she did not intend to execute an irrevocable trust or that the trust was the product of undue  


----------------------- Page 2-----------------------

influence.  It accordingly denied her petition.  Kathryn appeals, arguing that the factual  


findings on which the superior court predicated its ruling were clearly erroneous.  We  


affirm the judgment of the superior court because Kathryn has not established that the key  

factual findings on which the superior court based its conclusion were clearly erroneous.  



          A.       Facts  

                   Kathryn is the widow of Tony Purcella.  She has five sons: Danny, Rick,  


Gorden, Steve, and Mark.  

                   Before Tony Purcella's death in 2000, he and Kathryn owned 52% of the  


stock in Anchorage Roofing and Contracting, Inc. (Anchorage Roofing), a closely held  


family corporation.  Although Kathryn was the devisee of Tony's shares, Rick, acting as  


the  personal  representative  of  Tony's  estate,  transferred  those  shares  back  to  the  

corporation without informing Kathryn or obtaining her consent.  Kathryn sued Rick and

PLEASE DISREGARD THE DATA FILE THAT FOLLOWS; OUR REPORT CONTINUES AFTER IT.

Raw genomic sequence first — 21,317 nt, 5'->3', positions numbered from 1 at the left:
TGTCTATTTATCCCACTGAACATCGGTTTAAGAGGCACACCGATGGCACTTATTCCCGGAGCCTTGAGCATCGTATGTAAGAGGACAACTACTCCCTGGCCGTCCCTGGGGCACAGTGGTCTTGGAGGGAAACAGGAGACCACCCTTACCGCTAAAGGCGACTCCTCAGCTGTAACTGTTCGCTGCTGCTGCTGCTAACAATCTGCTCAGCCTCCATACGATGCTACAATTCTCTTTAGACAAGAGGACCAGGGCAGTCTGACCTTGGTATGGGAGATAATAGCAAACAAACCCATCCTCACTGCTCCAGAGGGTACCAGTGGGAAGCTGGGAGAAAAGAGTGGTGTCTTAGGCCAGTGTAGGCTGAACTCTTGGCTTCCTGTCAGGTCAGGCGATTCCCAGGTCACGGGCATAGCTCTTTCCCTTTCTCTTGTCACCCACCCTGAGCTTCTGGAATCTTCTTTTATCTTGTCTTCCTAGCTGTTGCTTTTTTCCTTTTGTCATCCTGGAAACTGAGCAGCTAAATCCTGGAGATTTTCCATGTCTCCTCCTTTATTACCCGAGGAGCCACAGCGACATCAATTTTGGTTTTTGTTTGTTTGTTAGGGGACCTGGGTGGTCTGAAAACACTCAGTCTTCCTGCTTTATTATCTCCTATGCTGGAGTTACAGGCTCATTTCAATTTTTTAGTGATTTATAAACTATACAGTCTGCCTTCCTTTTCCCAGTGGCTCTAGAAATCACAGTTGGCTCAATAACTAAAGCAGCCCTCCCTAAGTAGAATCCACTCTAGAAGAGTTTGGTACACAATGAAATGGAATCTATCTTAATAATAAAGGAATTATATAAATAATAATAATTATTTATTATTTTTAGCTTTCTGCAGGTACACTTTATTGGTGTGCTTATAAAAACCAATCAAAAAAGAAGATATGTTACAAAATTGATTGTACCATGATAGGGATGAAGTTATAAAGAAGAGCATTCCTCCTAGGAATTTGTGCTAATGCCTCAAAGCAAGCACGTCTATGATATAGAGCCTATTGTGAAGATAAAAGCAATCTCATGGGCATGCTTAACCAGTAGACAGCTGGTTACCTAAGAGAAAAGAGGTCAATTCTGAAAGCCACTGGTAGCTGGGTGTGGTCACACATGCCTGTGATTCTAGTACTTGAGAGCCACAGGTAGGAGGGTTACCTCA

Anchorage Roofing, claiming breach of fiduciary duties and conversion.  The parties  

submitted their dispute to binding arbitration.  In an April 15, 2008 decision, the arbitrator  

found for Kathryn and ordered Rick, among other things, to pay Kathryn $3,500 per  

month  and  to  quitclaim  certain  real  property  to  her.    A  substantial  portion  of  these  


obligations have not been met.  

                    Sometime in 2007, Donna, Steve's wife and Kathryn's daughter-in-law,  

began helping Kathryn pay her bills.  At first, Donna helped Kathryn organize the bills  


and mail the checks.  When Kathryn began to have difficulty writing and signing the  


checks because of a hand tremor, however, she set up a joint account with Donna so that  


Donna could write and sign the checks herself.  Once the joint account was in place, at  


Kathryn's request all of her bills were sent directly to Donna's home.  

                   Donna  testified  that  she  discovered  that  Mark  was  "going  through  vast